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On this day in Lewis & Clark history...

Several men at Fort Clatsop are sick with colds and the flu. Two Clatsop women and two boys bring the cedar strip cone hats previously asked for by the Captains. The Captains describe the pronghorn and mountain goat.

we have not had as may sick at one time since we left Wood River.
the general complaint seams to be bad colds and fevers, something I believe of the influenza.

Meriwether Lewis

Fort Clatsop

Chimney on the Fort Clatsop Officer Quarters

Photo taken with permission at Lewis and Clark National Historic Park, Fort Clatsop.

The woodwork and sculpture of these people as well as those hats and the water proof baskits evince an ingenuity by no means common among the Aborigenes of America

William Clark

Wishram maul and mortar

Maul with carved handle and a rock mortar sculpted in the shape of an owl

Photo from Wakemap Mound: A stratified site on the Columbia River,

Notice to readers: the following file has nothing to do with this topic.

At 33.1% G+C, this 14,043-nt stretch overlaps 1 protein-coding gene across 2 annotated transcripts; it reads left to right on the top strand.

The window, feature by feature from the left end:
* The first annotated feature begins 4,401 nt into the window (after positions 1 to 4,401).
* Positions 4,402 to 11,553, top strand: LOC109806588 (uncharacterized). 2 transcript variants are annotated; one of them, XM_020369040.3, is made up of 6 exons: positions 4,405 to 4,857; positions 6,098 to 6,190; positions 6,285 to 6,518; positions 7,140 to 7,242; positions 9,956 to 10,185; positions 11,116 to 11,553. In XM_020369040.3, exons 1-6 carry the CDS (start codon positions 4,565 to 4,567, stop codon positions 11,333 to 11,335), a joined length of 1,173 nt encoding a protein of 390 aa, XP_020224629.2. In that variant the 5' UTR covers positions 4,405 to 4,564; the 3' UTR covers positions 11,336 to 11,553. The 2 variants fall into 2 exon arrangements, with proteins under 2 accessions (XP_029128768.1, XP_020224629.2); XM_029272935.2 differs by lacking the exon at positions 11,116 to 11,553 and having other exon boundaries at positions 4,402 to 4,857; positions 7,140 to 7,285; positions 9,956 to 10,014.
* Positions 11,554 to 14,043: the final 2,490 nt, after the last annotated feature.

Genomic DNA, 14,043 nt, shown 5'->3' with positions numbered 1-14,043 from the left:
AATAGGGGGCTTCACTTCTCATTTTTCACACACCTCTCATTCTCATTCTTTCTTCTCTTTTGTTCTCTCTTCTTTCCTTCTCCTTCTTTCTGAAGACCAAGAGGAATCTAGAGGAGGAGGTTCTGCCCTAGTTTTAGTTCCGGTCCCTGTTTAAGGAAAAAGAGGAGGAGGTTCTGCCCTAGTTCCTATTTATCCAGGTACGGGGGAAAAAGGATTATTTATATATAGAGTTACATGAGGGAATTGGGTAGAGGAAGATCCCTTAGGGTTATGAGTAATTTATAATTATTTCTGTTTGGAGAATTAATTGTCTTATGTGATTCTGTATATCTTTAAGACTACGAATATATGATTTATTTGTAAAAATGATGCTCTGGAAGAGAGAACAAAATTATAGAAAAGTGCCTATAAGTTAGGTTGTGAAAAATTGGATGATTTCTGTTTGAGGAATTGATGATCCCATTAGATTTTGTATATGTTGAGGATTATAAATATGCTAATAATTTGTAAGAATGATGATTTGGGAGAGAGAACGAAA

Oregon Archaeological Society, 1959.

The Antelope is found in the great plains of Columbia and are the same of those on the Missouri found in every part of that untimbered country.
they are by no means as plenty on this side of the Rocky Mountains as on the other. the natives here make robes of their skins dressed with the hair on them.
when the salmon begin to decline in the latter end of the sunme and Autumn the natves leave the river, at least a majority and remove to the plains at some distance for the purpose of hunting the Antelope.
they pursue them on horse back and shoot them with their arrows.

Meriwether Lewis

Pronghorn, Antilocapra americana

Deer-like animal with two non-branching antlers

Photo by an unknown photographer who has released it to the public domain.

we have never met with this anamal ourselves but have seen many of their skins in possession of the natives dressed with the wooll on them and also seen the blankets which they manufacture of the wooll of this sheep.
from the skin the animal appears to be about the size of the common sheep; of a white colour.
the wooll is fine on most parts of the body but not so long as that of our domestic sheep.
the wooll is also curled and thick.
on the back and more particularly on the top of the neck the wooll is intermixed with a considerable proportion of long streight hairs.

Meriwether Lewis

Rocky Mountain bighorn sheep, Ovis canadensis canadensis

Male rams with curled horns grazing on a snowy mountain hill

Photo created by Kim Keating of the U.S. Geological Survey.